We spoke with Tim Ivory, a marine engineer who specializes in restoring and preserving vintage boats. He began his career on the retired FDNY fireboat John J Harvey, earning a reputation for ingenuity and passion. This led to regular commercial work in the Harbor and North River, where he developed a following among owners, companies, and preservationists.
Now, Tim works as an independent engineer. Despite a packed schedule and constantly shifting workload, Tim found the time to talk with us about what makes a maritime engineer and why he loves working with classic machinery.
What is a Marine Engineer?
A better question might be, “what aren’t they?”
“Engineers are expected to be machinist, chemist, electrician, firefighter, mechanic, physicist, and magician,” Tim summarized. “And, most of all, the on-board insurance policy.” While aggrandizing one’s own specialty is traditional, there is very little exaggeration in Tim’s job description.
Modern marine engineers are trained in all but the magic; that comes only with experience. Chief Engineers are responsible for everything that keeps a ship and its crew alive and operational. A partial list might include power generation, ventilation, lighting, hull integrity, safety equipment, air conditioning, logistics and supply, maintenance coordination, propulsion, water systems, and fire suppression. Anything not deck equipment or a human being is, on some level, the Chief’s responsibility to maintain.
“It’s all about the boat,” Tim said. “If the boat dies, so does the crew, the job, the livelihood.”
In some instances, the ship’s engineer is tasked as liaison between shore employees and the ship’s Captain, making sure schedules, safety guidelines, and budgets are satisfied. Their logs are also used to demonstrate adherence to local environmental and maritime laws for the waters in which the ship is operating.
Working on vintage boats, like the Fireboat John J. Harvey, or Tim Ivory’s own tug, Spooky Boat, is an even greater challenge. In addition to modern systems and practices, an engineer has to be hands-on familiar with several preceding generations of each technology. In the John J. Harvey, for example, many of the fireboat’s mechanical systems date from the 1930s, some were installed during a major engine upgrade in the late 50s, and the ship’s electrical wiring was entirely replaced in the late ’70s.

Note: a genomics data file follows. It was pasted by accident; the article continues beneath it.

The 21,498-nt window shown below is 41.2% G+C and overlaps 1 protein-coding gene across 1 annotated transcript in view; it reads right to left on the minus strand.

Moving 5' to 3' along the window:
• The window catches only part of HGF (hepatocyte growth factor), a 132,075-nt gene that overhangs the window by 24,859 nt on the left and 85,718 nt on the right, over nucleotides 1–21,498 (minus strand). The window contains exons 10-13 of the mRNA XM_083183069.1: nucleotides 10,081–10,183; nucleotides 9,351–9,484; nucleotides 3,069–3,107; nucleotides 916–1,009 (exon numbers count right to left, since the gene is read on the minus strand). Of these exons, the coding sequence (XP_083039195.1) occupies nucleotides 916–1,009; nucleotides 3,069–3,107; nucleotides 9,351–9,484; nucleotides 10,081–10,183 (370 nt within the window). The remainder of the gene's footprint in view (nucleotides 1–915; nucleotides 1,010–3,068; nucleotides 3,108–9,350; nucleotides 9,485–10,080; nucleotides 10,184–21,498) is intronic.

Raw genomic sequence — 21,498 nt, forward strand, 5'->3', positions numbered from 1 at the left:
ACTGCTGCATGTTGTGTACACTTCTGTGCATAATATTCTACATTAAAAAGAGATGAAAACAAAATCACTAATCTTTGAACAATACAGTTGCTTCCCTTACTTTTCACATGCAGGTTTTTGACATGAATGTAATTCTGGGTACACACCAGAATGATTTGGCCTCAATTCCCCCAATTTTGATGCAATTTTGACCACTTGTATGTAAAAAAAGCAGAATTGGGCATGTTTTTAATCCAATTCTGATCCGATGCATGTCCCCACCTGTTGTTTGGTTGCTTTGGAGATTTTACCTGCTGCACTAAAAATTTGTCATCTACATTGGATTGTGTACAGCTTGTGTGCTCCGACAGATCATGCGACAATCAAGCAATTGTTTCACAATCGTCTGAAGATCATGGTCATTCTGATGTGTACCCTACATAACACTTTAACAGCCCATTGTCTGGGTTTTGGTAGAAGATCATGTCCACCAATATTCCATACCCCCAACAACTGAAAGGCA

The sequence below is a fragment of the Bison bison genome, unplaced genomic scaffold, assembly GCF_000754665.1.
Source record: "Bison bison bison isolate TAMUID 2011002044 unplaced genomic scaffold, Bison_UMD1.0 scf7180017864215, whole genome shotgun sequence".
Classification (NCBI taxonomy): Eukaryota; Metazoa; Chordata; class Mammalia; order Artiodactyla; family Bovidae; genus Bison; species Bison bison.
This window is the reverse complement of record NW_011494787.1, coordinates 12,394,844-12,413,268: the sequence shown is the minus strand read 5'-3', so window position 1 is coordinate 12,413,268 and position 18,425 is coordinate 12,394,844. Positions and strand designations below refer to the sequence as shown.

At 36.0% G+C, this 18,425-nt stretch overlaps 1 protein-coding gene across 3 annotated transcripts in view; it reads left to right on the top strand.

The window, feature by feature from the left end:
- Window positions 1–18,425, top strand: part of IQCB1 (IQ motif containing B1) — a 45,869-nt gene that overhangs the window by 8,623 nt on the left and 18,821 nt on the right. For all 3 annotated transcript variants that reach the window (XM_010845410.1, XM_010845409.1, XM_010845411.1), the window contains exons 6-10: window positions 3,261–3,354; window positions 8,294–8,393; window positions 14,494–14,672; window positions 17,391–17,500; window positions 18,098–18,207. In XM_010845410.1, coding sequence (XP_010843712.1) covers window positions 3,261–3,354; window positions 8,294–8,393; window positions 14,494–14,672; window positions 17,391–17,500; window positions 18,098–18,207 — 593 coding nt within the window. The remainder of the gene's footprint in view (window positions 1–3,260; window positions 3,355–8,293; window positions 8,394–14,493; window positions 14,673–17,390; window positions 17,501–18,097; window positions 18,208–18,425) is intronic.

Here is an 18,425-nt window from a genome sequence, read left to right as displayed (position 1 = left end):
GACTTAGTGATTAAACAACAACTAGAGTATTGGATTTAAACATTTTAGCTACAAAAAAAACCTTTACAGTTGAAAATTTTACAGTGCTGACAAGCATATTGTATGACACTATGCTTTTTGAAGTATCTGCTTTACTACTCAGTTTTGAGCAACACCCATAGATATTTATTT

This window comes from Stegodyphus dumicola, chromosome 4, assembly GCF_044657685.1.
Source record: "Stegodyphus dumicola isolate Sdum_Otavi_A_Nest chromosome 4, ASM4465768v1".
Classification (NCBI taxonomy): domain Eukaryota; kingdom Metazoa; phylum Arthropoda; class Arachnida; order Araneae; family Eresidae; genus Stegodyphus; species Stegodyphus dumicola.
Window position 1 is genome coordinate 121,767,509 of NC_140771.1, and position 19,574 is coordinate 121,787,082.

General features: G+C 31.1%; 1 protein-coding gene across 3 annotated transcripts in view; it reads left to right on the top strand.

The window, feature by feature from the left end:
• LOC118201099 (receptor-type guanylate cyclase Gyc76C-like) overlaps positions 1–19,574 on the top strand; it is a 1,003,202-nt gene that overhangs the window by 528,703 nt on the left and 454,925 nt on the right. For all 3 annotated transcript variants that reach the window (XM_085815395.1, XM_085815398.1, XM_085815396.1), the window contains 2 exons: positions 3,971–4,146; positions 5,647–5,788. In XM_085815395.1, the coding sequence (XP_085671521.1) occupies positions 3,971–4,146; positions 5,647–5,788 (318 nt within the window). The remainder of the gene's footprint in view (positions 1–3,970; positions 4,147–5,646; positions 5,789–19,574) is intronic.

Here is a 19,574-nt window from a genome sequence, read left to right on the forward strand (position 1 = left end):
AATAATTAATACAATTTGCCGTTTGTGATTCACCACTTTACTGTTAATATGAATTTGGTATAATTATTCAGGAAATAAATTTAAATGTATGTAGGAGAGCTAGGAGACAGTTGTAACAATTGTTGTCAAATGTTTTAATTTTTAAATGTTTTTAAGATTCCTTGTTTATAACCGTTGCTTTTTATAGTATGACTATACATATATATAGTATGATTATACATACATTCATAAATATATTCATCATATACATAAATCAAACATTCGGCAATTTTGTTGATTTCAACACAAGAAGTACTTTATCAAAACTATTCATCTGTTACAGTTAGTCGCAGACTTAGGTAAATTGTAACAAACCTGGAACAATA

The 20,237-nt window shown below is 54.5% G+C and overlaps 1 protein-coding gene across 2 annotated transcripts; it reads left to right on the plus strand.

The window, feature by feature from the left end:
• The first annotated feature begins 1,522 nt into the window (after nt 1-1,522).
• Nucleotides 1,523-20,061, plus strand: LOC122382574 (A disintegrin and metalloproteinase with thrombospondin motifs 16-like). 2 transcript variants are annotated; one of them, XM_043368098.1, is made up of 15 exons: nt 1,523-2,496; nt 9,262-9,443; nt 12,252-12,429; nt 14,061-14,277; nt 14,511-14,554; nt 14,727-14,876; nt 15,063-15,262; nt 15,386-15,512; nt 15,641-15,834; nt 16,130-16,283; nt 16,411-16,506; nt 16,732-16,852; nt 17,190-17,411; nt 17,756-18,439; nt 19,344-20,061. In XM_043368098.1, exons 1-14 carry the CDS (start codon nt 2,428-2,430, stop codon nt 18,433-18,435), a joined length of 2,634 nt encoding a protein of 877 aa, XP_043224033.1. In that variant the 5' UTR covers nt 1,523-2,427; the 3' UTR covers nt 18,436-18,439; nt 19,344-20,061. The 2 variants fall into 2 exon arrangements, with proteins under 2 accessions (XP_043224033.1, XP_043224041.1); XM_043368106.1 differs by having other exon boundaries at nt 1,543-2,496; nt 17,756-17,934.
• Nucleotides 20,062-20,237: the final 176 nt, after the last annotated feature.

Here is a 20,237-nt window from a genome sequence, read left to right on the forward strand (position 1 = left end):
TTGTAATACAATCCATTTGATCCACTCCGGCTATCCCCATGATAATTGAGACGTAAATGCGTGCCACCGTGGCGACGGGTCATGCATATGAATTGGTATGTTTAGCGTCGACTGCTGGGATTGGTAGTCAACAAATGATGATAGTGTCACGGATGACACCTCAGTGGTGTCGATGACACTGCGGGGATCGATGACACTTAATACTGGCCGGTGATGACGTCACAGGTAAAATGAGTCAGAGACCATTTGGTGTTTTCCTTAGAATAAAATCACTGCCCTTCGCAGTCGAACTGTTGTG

Even at the most basic level, some of the materials from which their systems were engineered are either no longer available or growing scarce. “When most of the fleet that I work on was built, plastic was not used anywhere. Composites, like Bakelite and Micarta, were king. Now, trying to find materials which have the same properties can be a challenge.”
Economics dictate vintage marine engineers take their education even further. Tim finds it often isn’t practical to order replacement parts from a machinist; retooling for such a small volume would incur additional costs they would have to pass on to him. “In the past year, I have studied foundry practices, machining, and heat-treating steel,” he said. “It’s more cost-effective to do it myself.”
Why Classic Vessels?
“When I was a pup,” Tim recalls, “I had a fascination with things mechanical.” This led him to skip college in favor of training as an automotive technician, but the John J. Harvey’s five massive Fairbanks-Morse 8 cylinder Opposed Piston diesel engines stole his heart.
“Engines are my passion,” Tim says. “The rest of the boat is just there to protect the engine. You have to take care of the systems that take care of the crew as well. That way, they can take care of the boat.” If you take this view, with every mechanical system on board linked directly to the focus of Tim’s passion, it’s easy to see why he was driven to know everything.